The phrase "Sugar and spice and everything nice" has taken on a new meaning for preteen girls in the Spa Science class as part of the Kids and College Summer Academy at McHenry County College.
Not only did girls in second through ninth grades create a spa experience using natural ingredients for scented bath soaps and lotions, they learned the science behind it. The young scientists learned how to use chemical reactions, heat, and light to make products that harden, change colors, fizz in the bathtub or become aromatic perfumes.
The Spa Science class is one of many Kids and College summer programs for grade school through high school students and introduces them to exciting careers in the Science, Technology, Engineering and Math (STEM) fields.
Before each hands-on project, Kids and College instructor Teresa Kurz explained the science behind each project, including noting the difference between acids, bases and pH levels and how different ingredients can make hands and feet feel smooth and silky. Thirty-four girls were divided into a morning session for second- through fifth-graders and an afternoon session of sixth- through ninth-graders.
Throughout the four-day class, students invented their own lotions, gels, shower jelly, lip balm and potpourri scents using natural ingredients. In addition, the students used essential oils, including vanilla and citrus and stirred up a variety of "spa water" flavors using natural ingredients such as basil, mint, raspberry lemon and ginger.
The sixth- through ninth-graders created an "Ultimate Spa" experience for their parents or siblings on the last day of class, where they transformed the classroom into a softly-lit "spa" filled with citrus fragrance. The girls treated their guests to foot baths, hand massages, and melon or cucumber water and fresh fruit for refreshment.
"The students learn science, health and the marketing of a spa business," Kurz said. "Not only do they explore lighting, atmosphere and music for a spa experience, they invent their own scents using essential oils and learn the benefits of those. My goal is to have them understand the basic recipes for cleansing, skin care, moisturizers and bath."
Several of the students said they enjoyed creating bath bombs using baking soda, citric acid, dye and an essential oil. When they plopped it in their foot baths, it fizzed around their toes.
"It's been a good experience," said Jessica Cunningham, 11, of Crystal Lake. "I've learned how to make soaps and bath bombs," adding that her team invented their own scent of grapefruit vanilla.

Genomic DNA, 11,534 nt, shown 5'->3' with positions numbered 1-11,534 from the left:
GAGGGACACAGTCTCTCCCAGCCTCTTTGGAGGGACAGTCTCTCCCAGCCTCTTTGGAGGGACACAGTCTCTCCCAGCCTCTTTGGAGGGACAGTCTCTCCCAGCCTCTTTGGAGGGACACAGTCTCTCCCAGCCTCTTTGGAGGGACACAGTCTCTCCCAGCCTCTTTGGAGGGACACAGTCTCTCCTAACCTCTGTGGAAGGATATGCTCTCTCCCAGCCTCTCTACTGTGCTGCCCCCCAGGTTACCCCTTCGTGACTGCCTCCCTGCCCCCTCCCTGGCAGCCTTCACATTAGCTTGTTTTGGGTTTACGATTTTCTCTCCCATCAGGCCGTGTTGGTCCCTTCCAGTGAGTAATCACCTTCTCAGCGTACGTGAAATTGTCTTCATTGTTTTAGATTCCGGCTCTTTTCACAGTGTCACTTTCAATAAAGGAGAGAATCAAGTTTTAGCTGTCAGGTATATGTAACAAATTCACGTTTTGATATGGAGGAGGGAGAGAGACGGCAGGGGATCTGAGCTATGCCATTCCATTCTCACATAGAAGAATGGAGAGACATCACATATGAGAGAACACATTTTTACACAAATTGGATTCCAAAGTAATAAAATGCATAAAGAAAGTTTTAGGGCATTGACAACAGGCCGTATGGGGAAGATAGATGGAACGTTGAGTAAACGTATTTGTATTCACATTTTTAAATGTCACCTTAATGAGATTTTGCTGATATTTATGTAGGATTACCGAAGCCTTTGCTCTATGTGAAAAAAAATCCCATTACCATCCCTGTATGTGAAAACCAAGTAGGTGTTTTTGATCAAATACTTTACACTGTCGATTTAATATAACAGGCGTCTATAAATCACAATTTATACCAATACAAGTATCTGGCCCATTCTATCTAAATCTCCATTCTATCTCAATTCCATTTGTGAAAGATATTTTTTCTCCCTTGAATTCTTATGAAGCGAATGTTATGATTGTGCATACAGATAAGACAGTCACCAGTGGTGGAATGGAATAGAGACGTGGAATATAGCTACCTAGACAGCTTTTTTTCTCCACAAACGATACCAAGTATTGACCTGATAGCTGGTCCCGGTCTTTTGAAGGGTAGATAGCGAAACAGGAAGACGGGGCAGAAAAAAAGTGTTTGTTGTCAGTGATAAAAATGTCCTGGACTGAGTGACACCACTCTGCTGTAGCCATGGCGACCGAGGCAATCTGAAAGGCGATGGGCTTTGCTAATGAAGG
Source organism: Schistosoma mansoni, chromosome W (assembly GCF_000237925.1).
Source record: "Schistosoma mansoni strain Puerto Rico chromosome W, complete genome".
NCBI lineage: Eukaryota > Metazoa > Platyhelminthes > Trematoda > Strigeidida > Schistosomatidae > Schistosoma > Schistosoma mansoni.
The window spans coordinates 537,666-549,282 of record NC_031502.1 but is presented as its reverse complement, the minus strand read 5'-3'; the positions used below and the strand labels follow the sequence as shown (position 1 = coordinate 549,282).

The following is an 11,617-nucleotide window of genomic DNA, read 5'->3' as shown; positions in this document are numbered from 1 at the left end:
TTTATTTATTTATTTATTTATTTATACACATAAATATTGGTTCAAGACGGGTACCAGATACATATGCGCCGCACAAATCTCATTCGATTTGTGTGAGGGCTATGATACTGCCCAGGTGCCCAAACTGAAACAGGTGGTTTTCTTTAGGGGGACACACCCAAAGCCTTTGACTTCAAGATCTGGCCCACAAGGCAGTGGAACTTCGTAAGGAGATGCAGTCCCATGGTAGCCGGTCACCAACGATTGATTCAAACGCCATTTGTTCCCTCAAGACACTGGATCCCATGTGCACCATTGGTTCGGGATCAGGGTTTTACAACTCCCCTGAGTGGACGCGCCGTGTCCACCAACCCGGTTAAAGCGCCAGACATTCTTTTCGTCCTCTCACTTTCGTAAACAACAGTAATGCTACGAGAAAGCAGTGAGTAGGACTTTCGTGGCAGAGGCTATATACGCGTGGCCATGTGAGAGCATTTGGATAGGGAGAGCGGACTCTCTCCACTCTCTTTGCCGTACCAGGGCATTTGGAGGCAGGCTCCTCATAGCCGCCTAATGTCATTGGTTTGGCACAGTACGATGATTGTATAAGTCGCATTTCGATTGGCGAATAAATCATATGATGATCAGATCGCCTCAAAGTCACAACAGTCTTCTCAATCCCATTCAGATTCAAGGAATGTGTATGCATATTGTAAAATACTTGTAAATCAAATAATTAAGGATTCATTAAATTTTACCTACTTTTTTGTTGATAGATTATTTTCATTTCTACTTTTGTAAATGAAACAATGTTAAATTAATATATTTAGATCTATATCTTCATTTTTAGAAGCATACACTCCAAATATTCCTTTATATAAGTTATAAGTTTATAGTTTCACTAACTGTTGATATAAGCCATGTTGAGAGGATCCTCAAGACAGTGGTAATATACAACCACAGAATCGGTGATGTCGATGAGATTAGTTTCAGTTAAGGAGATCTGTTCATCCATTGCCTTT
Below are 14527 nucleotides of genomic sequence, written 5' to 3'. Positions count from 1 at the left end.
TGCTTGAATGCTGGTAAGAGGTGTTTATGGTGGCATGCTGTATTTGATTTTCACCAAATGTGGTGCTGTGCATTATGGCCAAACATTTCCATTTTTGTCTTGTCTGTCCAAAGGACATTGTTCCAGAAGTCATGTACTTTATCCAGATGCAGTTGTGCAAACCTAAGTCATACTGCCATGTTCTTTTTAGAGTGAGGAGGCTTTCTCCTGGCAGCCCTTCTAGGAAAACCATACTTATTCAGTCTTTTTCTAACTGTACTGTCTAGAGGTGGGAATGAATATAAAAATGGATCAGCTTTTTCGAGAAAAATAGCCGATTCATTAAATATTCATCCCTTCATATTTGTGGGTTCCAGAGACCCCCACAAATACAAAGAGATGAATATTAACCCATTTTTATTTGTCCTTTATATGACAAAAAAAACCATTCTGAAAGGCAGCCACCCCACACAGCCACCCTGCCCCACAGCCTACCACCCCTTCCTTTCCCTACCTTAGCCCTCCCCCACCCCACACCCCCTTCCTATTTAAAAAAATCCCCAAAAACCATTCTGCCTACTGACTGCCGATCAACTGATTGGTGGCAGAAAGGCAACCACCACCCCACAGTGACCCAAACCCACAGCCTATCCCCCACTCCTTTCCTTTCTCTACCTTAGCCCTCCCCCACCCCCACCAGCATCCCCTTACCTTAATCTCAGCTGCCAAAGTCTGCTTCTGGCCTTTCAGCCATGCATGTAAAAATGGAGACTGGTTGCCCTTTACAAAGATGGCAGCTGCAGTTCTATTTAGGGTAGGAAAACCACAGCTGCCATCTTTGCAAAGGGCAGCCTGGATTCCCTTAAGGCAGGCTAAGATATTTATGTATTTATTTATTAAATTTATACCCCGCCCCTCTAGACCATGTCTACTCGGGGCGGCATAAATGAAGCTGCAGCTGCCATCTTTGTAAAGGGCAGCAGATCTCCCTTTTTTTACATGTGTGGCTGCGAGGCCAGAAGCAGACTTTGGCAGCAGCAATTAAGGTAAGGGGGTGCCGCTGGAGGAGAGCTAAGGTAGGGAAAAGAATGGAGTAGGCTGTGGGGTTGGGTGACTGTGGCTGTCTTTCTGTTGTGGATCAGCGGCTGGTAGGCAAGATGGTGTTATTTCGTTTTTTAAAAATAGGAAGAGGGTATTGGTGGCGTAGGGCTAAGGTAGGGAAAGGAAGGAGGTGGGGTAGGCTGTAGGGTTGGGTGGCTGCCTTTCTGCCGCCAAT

"It's fun," said Ella Kortz, 10, of Cary. "It's a way for me to relax and meet new girls," she said. "My favorite part was making the bath bombs. It's fun to watch them fizz in the water."
Vedika Shah, 12, of Prairie Grove, summed up her spa class experience by saying, "I love how this class combines something that all girls love, with science, which is something we all can learn from."
On the first day of Spa Science class, the students shared with Kurz that the purpose of the spa was to make them more beautiful, so Kurz saw that as a teachable moment.
"I was happy to use their beliefs as an opportunity to teach the girls that they could not be more beautiful than they already are," Kurz said. "True beauty is felt from within through natural products, healthy habits, hydration, and relaxing environments. However, telling is not teaching, so I challenged them to create the 'Ultimate Spa Experience' to prove my point.
The girls learned concepts in science and put that knowledge to use in practical ways by engineering solutions and creating technologies, which is what STEM is all about, Kurz added.
"The challenge to create the Ultimate Spa Experience was met," Kurz said proudly. "The girls and their guests walked away feeling good and there is nothing more beautiful than that."
In addition to STEM classes, the Kids and College program also includes full-day College Readiness Camps and half-day academic/enrichment camps. This summer, a total of 925 students have enrolled in the Kids and College program where they participated in hands-on activities such as design an aerospace crew exploration vehicle, create 3-D tiny houses to scale on AutoCAD, create digital art and animation and compete in a Top Teen Chef Challenge.
For information on MCC's Kids and College Program, visit www.mchenry.edu/kidsandcollege